Calls on Governor to Support Pay Equity Bills
TRENTON – Senate Majority Leader Loretta Weinberg applauded action taken today by President Obama to boost pay equity for women through two key federal reforms. The executive action comes on ‘Equal Pay Day,’ the date on the calendar that marks the amount of extra time the average woman needs to work to match the earnings of the average man from the previous year.
“Equal Pay Day demonstrates the magnitude of the wage disparities that continue to exist between men and women in the workplace,” said Senator Weinberg (D-Bergen). “It takes the average woman more than 15 months of work to match the annual earnings of the average man. This is a problem that results in hundreds of thousands of dollars in lost wages for women over their lifetimes. I applaud President Obama for taking action today to help end this pervasive problem, and call on the governor to support our pay equity bills so that we can improve conditions for working women in New Jersey.”
One of the reforms implemented by President Obama mirrors provisions in the Wage Transparency Act, S-1038, sponsored by Senator Weinberg, and approved last month by the Senate, to require state contractors to report salary information by gender, race and job title to the Department of Labor and Workforce Development. A memorandum issued by the President today will require federal contractors to report data to the government on the compensation they provide employees by sex and race. The President also issued an executive order to prohibit federal employers from retaliating against employees who discuss their compensation. Both actions are designed to improve wage transparency in an effort to eliminate wage disparities.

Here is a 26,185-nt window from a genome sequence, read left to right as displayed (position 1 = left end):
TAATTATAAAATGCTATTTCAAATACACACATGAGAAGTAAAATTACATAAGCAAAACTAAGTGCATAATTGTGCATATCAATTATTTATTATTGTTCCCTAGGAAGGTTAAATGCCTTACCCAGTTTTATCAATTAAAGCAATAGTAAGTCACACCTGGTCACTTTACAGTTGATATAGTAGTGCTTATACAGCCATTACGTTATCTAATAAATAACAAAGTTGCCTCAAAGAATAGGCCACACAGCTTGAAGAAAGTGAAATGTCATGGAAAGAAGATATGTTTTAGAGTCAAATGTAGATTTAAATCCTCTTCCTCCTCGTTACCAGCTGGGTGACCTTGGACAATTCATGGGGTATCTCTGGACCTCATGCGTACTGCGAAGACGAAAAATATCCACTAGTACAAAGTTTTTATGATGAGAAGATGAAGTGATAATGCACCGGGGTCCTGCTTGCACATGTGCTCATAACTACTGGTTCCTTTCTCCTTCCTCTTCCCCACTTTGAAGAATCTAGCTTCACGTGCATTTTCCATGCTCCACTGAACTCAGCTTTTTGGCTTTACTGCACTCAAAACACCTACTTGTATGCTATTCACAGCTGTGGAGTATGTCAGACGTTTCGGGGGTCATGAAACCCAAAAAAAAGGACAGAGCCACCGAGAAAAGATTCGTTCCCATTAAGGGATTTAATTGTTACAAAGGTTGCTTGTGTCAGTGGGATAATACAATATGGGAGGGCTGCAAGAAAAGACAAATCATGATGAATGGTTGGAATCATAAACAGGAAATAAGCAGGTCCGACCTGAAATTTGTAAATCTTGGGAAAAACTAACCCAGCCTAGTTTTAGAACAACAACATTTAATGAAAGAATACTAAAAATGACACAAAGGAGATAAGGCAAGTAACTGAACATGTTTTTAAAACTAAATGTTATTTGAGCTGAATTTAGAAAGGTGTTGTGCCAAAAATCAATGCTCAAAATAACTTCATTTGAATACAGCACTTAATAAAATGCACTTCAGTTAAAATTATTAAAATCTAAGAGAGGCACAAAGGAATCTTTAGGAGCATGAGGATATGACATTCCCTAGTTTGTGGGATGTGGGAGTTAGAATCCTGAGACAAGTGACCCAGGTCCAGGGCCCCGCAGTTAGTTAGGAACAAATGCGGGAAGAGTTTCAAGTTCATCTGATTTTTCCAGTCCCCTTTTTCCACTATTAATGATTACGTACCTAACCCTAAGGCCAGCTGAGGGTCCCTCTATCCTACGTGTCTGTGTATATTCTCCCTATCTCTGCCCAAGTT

Senator Weinberg is also the sponsor of the Unfair Wage Recovery Act, S-783, approved by the Senate in March, which would apply provisions of the federal “Lilly Ledbetter Fair Pay Act,” to state law, giving women who suffered wage discrimination for an extended time the ability to be protected by the state discrimination law. The bill would “restart” the statute of limitations every time a victim of pay discrimination receives a paycheck that violates equal pay laws. Governor Christie vetoed versions of both bills last session.
“Momentum is clearly gaining for reforms that would close the pay gap nationally, but we should not wait to protect women against unfair treatment by employers in New Jersey,” said Senator Weinberg. “Women’s work is just as valuable as the work of our male counterparts, and shining a light on discriminatory workplace practices is important to closing the pay gap. These bills would allow those who are being discriminated against to access wage information so they can seek redress and obtain the wages they deserve. I urge the governor to stand up against gender warfare and to sign this legislation when it reaches his desk. It’s time to do the right thing for working women in our state.”